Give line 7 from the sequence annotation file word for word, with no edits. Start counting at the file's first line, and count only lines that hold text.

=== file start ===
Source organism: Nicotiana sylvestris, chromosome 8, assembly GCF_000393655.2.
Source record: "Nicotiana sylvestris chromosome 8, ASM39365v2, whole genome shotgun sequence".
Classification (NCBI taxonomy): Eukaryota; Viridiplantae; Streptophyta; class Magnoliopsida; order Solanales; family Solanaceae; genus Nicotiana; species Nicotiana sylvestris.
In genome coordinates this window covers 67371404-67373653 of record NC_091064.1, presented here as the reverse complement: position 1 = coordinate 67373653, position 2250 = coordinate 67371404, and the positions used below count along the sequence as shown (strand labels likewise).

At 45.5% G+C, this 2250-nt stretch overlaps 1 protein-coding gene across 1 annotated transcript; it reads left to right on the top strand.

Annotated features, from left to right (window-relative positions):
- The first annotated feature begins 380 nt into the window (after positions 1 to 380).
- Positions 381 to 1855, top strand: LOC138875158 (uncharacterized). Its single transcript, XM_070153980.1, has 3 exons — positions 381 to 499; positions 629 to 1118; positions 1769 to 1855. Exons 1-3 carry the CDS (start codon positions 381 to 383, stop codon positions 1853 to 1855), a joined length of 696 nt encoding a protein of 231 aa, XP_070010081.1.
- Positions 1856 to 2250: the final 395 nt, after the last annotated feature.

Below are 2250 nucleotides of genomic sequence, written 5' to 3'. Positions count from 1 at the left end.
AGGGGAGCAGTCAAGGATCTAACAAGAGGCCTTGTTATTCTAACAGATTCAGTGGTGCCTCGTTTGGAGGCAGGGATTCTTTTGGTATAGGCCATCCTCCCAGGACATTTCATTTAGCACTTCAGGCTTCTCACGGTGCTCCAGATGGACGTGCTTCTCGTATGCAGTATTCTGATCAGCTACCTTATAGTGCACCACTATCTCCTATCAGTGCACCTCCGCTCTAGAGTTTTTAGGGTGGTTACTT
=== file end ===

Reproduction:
- The first annotated feature begins 380 nt into the window (after positions 1 to 380).